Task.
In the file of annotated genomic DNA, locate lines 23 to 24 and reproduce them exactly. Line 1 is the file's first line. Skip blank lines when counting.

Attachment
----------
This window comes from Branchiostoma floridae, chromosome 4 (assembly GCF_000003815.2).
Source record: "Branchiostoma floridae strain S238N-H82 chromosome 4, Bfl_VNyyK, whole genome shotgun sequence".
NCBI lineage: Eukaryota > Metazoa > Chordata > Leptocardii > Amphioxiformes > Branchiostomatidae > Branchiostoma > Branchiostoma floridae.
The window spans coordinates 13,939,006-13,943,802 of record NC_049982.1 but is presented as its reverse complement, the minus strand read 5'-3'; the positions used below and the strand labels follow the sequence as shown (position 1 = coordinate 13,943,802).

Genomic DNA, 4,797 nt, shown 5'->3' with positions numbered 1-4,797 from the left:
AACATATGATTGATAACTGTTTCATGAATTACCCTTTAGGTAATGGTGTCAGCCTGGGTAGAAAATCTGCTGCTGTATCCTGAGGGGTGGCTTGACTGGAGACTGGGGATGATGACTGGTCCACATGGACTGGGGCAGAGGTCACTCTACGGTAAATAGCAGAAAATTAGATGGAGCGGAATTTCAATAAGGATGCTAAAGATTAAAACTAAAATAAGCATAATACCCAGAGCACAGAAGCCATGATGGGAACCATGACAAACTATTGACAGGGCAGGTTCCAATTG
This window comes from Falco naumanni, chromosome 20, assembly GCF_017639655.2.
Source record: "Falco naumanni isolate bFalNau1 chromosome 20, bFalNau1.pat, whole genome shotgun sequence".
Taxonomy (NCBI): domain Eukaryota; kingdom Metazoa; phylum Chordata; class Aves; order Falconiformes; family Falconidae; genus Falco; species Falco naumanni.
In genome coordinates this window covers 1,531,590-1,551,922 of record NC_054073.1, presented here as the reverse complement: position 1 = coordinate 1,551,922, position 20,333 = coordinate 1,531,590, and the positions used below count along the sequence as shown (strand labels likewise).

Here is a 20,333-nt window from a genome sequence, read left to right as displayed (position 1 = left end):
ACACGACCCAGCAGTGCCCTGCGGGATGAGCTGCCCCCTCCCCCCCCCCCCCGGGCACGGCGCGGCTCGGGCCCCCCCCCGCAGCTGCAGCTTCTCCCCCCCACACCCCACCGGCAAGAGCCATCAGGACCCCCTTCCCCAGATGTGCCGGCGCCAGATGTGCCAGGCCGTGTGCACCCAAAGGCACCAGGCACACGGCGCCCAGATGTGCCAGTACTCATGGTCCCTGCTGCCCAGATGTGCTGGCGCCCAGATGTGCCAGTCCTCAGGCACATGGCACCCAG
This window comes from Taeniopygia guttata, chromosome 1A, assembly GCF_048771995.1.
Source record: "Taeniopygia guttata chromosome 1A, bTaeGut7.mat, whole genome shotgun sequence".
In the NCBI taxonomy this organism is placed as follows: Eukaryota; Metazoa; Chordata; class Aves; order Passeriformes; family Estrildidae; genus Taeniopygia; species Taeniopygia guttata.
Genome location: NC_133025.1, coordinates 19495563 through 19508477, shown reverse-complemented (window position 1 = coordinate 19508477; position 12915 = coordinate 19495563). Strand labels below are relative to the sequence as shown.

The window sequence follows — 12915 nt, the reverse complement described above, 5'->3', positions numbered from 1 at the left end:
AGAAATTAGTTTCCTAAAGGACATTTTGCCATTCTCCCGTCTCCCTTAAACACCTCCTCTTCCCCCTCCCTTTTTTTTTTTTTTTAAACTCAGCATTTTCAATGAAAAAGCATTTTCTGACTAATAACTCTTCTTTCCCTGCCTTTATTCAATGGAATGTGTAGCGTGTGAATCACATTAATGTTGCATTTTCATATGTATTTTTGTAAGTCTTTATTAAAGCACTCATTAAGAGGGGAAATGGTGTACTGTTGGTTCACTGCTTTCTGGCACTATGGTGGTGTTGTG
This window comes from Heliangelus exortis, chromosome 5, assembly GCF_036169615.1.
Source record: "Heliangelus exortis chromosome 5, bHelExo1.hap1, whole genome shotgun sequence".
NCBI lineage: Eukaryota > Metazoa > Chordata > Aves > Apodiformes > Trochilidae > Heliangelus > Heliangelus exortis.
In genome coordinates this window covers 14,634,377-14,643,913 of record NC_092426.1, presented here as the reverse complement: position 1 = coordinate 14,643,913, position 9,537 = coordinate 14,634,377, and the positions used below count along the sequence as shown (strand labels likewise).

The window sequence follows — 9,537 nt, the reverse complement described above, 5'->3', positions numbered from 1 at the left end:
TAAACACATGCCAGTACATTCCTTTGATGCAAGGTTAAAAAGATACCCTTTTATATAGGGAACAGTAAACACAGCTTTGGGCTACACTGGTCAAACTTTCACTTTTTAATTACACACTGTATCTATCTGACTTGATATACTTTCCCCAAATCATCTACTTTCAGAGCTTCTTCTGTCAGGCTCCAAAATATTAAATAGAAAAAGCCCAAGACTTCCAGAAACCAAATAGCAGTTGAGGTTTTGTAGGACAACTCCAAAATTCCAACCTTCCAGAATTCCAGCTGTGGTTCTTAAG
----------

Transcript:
The window sequence follows — 9,537 nt, the reverse complement described above, 5'->3', positions numbered from 1 at the left end:
TAAACACATGCCAGTACATTCCTTTGATGCAAGGTTAAAAAGATACCCTTTTATATAGGGAACAGTAAACACAGCTTTGGGCTACACTGGTCAAACTTTCACTTTTTAATTACACACTGTATCTATCTGACTTGATATACTTTCCCCAAATCATCTACTTTCAGAGCTTCTTCTGTCAGGCTCCAAAATATTAAATAGAAAAAGCCCAAGACTTCCAGAAACCAAATAGCAGTTGAGGTTTTGTAGGACAACTCCAAAATTCCAACCTTCCAGAATTCCAGCTGTGGTTCTTAAG